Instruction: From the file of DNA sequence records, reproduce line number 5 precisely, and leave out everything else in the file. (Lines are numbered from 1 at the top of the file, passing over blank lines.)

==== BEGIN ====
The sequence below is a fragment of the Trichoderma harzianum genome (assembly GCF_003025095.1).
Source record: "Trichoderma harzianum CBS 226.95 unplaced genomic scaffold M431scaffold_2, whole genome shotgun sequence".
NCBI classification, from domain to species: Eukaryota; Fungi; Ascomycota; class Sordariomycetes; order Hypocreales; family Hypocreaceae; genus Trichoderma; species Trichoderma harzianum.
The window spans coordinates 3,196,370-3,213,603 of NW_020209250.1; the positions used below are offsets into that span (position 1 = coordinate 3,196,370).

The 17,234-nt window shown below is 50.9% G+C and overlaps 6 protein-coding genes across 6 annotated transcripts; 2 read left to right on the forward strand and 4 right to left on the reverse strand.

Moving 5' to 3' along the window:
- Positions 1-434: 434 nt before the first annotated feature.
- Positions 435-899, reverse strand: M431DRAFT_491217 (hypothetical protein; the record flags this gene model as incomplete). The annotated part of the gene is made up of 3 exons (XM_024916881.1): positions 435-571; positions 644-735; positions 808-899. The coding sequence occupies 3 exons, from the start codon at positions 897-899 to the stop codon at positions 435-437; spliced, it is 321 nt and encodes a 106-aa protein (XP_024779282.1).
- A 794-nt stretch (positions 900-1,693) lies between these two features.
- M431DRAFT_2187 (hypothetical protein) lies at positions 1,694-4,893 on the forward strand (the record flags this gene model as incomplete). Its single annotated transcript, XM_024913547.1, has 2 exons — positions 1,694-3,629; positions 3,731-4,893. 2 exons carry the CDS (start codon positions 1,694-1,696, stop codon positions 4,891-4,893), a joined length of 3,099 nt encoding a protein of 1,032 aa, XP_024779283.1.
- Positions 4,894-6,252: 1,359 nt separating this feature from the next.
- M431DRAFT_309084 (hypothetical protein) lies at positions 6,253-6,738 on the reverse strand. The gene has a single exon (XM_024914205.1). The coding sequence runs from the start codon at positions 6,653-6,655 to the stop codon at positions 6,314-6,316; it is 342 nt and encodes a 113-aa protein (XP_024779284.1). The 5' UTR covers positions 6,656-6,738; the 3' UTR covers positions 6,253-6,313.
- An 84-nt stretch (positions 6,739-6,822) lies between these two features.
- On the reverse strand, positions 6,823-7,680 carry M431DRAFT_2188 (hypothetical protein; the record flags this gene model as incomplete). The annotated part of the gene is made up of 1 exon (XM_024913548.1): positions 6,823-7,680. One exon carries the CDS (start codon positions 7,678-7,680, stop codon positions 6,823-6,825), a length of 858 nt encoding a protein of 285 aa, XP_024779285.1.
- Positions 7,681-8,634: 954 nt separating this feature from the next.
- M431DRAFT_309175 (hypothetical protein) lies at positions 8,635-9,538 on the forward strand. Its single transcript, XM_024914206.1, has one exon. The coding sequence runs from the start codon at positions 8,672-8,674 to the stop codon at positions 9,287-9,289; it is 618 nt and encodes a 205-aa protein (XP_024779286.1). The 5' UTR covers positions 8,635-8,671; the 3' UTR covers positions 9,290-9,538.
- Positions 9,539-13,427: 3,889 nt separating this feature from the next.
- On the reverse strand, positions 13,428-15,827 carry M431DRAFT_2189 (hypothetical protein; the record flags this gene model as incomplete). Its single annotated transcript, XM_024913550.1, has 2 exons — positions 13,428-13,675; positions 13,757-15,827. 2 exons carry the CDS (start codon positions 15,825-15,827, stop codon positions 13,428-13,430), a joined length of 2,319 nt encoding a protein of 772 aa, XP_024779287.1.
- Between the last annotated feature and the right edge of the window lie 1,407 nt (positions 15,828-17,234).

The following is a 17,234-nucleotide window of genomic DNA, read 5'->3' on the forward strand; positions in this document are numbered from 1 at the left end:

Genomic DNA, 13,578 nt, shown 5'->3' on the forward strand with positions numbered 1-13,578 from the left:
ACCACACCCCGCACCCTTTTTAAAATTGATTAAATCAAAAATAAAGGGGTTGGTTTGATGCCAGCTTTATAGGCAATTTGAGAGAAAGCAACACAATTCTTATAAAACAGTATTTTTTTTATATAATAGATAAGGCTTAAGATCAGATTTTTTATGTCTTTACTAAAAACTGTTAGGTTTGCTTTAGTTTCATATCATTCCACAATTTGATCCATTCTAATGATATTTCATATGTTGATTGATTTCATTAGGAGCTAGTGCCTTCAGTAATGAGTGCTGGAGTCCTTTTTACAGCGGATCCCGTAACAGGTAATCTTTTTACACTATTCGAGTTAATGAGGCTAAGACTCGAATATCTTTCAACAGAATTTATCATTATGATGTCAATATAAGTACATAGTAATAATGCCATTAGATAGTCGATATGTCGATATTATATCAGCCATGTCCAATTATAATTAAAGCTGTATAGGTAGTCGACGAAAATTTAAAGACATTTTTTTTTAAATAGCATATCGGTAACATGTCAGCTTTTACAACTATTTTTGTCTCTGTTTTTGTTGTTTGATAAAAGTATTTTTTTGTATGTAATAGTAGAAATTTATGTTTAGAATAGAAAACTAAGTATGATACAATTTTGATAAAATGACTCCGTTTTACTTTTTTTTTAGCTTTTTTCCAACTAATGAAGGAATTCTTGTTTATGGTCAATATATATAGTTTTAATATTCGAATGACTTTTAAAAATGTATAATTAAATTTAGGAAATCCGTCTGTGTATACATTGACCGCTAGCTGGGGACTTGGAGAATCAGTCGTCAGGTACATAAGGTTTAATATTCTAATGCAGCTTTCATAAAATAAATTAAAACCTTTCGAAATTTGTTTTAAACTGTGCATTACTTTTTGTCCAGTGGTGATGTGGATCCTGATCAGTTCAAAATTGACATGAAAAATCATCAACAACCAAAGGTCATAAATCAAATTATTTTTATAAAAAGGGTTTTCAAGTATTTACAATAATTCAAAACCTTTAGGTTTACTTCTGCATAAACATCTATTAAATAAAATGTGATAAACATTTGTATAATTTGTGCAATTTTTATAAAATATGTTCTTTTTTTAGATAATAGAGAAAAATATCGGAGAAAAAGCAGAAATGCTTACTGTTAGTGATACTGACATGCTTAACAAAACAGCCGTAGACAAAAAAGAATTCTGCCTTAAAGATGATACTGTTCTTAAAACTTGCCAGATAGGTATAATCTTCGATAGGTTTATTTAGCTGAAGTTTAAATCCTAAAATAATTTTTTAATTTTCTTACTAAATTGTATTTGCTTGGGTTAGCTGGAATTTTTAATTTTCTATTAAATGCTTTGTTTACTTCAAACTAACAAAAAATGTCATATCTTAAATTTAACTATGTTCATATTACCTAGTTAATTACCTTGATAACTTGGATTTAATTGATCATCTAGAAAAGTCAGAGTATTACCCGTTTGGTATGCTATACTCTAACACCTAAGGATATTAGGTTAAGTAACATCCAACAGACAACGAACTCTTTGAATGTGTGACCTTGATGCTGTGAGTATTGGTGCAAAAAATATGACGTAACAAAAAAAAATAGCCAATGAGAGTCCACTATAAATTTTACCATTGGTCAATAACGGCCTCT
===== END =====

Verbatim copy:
The 17,234-nt window shown below is 50.9% G+C and overlaps 6 protein-coding genes across 6 annotated transcripts; 2 read left to right on the forward strand and 4 right to left on the reverse strand.